American Icons: Moby Dick, Studio 360 (Listen in here)
Posted by Elizabeth Schultz,
In 2003, WNYU Radio’s Studio 360 decided to launch a series on American Icons which continues to this day, with Herman Melville’s Moby-Dick chosen to be the first American Icon in the series. Not the Empire State Building, not the Golden Gate Bridge, not “The Star-Spangled Banner,” but Moby-Dick!
I was delighted by this news and was delighted to be invited by Studio 360’s executive producer, Julie Burstein to be invited to help their staff think about the diverse perspectives which might be used in a radio-presentation of Moby-Dick. Called to New York for a brain-storming session, I joined the staff in a day of brainstorming to discuss the novel’s characters and themes as well as the art, music, and cartoons inspired by the novel.
It was evident that the staff was concerned to create a program which would reflect a range of responses and to generate the excitement which readers of the novel experienced. They wanted to know why science fiction writer Ray Bradbury, artist Frank Stella, playwright Tony Kushner, or an academic like myself would be moved by Moby-Dick. They considered the contrasting sounds of Lori Anderson’s Moby-Dick music and a two-minute summary of the novel in the voice of teenage surfer alongside Melville’s wondrous words in the novel. In April, 2005, the Peabody board, gave Studio 360 its award for “illuminating and revitalizing a masterpiece,” further testifying, “This is great radio.” As Studio 360 continues in 2009 to run its program on Moby-Dick, I receive enthusiastic emails from all over the country, feeling, in Melville’s words, that “the mingled, mingling threads of life” continue to connect Moby-Dick readers everywhere.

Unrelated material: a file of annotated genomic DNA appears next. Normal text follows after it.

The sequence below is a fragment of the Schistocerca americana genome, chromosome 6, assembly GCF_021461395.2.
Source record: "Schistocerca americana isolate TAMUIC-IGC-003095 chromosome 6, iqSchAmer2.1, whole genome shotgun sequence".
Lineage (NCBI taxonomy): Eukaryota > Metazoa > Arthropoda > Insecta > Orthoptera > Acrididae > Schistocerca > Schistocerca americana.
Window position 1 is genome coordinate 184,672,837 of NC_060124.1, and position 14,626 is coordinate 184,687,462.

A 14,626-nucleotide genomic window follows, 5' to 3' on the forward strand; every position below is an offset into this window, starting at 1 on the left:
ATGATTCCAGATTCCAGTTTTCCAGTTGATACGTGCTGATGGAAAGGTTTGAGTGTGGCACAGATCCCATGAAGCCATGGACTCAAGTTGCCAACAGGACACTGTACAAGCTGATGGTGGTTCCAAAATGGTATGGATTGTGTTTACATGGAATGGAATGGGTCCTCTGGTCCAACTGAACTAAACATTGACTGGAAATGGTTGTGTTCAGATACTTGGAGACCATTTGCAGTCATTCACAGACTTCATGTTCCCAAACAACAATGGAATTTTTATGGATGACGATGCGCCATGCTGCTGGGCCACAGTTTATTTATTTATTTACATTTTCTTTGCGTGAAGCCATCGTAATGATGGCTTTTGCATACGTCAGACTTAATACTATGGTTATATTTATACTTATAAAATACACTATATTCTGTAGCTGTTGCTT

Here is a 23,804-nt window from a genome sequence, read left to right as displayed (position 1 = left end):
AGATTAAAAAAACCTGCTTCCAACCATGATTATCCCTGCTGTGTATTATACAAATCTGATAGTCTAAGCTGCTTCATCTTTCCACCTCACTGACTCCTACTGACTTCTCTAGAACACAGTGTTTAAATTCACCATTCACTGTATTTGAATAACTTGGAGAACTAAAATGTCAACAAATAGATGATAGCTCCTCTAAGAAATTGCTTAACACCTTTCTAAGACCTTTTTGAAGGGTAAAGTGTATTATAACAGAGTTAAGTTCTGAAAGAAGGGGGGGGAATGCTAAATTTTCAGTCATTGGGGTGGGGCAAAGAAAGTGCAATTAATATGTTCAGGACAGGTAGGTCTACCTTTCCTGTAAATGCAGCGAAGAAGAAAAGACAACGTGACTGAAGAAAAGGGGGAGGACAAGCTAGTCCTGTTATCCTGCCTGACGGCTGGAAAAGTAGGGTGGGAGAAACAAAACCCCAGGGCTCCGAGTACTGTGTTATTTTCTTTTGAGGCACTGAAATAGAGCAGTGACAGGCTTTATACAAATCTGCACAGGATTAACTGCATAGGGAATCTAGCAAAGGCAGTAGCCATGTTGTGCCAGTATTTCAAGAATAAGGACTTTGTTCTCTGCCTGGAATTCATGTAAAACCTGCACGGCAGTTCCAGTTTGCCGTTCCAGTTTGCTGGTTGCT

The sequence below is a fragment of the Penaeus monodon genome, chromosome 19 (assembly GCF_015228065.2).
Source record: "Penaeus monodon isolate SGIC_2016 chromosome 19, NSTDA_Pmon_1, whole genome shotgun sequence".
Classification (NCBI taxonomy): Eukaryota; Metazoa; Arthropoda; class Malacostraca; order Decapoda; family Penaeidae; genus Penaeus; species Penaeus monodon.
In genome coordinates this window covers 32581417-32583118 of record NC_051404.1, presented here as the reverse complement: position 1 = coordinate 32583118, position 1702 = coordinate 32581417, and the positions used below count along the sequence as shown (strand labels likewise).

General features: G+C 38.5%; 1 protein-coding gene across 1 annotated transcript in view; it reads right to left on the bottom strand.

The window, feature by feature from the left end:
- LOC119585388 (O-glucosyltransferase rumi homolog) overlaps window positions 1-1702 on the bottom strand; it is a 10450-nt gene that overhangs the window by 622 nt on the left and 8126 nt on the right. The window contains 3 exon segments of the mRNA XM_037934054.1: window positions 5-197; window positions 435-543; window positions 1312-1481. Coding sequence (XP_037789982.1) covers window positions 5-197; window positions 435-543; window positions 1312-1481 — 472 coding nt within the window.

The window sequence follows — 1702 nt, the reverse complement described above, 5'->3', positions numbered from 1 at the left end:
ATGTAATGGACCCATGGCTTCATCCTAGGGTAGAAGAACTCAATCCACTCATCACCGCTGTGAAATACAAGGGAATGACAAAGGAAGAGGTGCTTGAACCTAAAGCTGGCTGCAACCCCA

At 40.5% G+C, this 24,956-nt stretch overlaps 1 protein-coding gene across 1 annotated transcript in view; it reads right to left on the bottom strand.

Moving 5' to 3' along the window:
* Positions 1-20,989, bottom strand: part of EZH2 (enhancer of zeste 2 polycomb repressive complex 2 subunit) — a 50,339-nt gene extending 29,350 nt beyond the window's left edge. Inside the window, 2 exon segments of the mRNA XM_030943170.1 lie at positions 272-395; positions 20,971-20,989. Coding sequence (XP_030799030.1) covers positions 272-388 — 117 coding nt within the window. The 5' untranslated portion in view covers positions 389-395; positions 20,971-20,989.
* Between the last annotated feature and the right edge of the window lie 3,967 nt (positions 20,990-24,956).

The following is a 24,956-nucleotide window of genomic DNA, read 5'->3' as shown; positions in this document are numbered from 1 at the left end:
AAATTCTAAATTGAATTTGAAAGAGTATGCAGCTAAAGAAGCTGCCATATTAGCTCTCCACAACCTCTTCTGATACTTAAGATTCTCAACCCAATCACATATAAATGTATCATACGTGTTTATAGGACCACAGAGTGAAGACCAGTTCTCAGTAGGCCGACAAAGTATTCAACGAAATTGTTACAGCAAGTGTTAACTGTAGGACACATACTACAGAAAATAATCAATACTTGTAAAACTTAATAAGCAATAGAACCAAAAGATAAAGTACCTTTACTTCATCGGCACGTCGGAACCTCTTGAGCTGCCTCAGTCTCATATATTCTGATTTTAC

Elizabeth Schultz’s grandfather was the youngest ship captain on the Great Lakes during his day. She herself grew up sailing Michigan’s inland waters and has subsequently spent summers sailing among many of the world’s archipelagos. Above all, however, she has sailed with Herman Melville in search of Moby Dick. She wrote “Unpainted to the Last”: Moby-Dick and Twentieth-Century American Art, co-edited a collection of essays on Melville and women, and published essays on Melville and Moby-Dick in relation to illustration, popular fiction, popular culture, race, gender, and the environment. Retired from the English Department at the University of Kansas, she was a founding member of the Melville Society Cultural Project at the New Bedford Whaling Museum and involved in diverse cultural and education programs during her six years of service.
Join us for the 14th annual Moby Dick Marathon Noon, Saturday, January 9, 201o .
The non-stop reading of the Melville Classic.